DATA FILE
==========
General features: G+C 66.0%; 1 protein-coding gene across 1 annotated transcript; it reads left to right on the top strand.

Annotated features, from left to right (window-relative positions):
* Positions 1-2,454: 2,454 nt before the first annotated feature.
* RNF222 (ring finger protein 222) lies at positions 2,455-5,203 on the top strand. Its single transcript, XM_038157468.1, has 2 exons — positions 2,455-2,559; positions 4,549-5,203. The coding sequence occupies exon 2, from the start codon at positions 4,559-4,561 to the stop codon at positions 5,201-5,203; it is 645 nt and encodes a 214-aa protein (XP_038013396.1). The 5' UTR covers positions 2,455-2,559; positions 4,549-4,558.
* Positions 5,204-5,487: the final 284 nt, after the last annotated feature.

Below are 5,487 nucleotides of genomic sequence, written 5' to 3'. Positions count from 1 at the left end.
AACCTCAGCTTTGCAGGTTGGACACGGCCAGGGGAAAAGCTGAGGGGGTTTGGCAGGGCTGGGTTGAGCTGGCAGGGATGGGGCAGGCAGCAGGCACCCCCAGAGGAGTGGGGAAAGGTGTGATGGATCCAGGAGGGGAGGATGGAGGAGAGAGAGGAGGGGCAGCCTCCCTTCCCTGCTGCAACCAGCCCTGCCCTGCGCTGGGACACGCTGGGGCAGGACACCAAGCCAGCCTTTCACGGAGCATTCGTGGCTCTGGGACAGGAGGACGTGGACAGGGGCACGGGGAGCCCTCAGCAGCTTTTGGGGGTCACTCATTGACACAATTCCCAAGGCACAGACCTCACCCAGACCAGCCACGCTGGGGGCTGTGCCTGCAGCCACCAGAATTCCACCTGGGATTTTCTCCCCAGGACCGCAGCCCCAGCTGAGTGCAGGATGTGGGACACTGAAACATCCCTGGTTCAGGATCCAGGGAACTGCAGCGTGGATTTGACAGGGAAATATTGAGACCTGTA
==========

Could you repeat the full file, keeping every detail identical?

General features: G+C 66.0%; 1 protein-coding gene across 1 annotated transcript; it reads left to right on the top strand.

Annotated features, from left to right (window-relative positions):
* Positions 1-2,454: 2,454 nt before the first annotated feature.
* RNF222 (ring finger protein 222) lies at positions 2,455-5,203 on the top strand. Its single transcript, XM_038157468.1, has 2 exons — positions 2,455-2,559; positions 4,549-5,203. The coding sequence occupies exon 2, from the start codon at positions 4,559-4,561 to the stop codon at positions 5,201-5,203; it is 645 nt and encodes a 214-aa protein (XP_038013396.1). The 5' UTR covers positions 2,455-2,559; positions 4,549-4,558.
* Positions 5,204-5,487: the final 284 nt, after the last annotated feature.

Below are 5,487 nucleotides of genomic sequence, written 5' to 3'. Positions count from 1 at the left end.
AACCTCAGCTTTGCAGGTTGGACACGGCCAGGGGAAAAGCTGAGGGGGTTTGGCAGGGCTGGGTTGAGCTGGCAGGGATGGGGCAGGCAGCAGGCACCCCCAGAGGAGTGGGGAAAGGTGTGATGGATCCAGGAGGGGAGGATGGAGGAGAGAGAGGAGGGGCAGCCTCCCTTCCCTGCTGCAACCAGCCCTGCCCTGCGCTGGGACACGCTGGGGCAGGACACCAAGCCAGCCTTTCACGGAGCATTCGTGGCTCTGGGACAGGAGGACGTGGACAGGGGCACGGGGAGCCCTCAGCAGCTTTTGGGGGTCACTCATTGACACAATTCCCAAGGCACAGACCTCACCCAGACCAGCCACGCTGGGGGCTGTGCCTGCAGCCACCAGAATTCCACCTGGGATTTTCTCCCCAGGACCGCAGCCCCAGCTGAGTGCAGGATGTGGGACACTGAAACATCCCTGGTTCAGGATCCAGGGAACTGCAGCGTGGATTTGACAGGGAAATATTGAGACCTGTA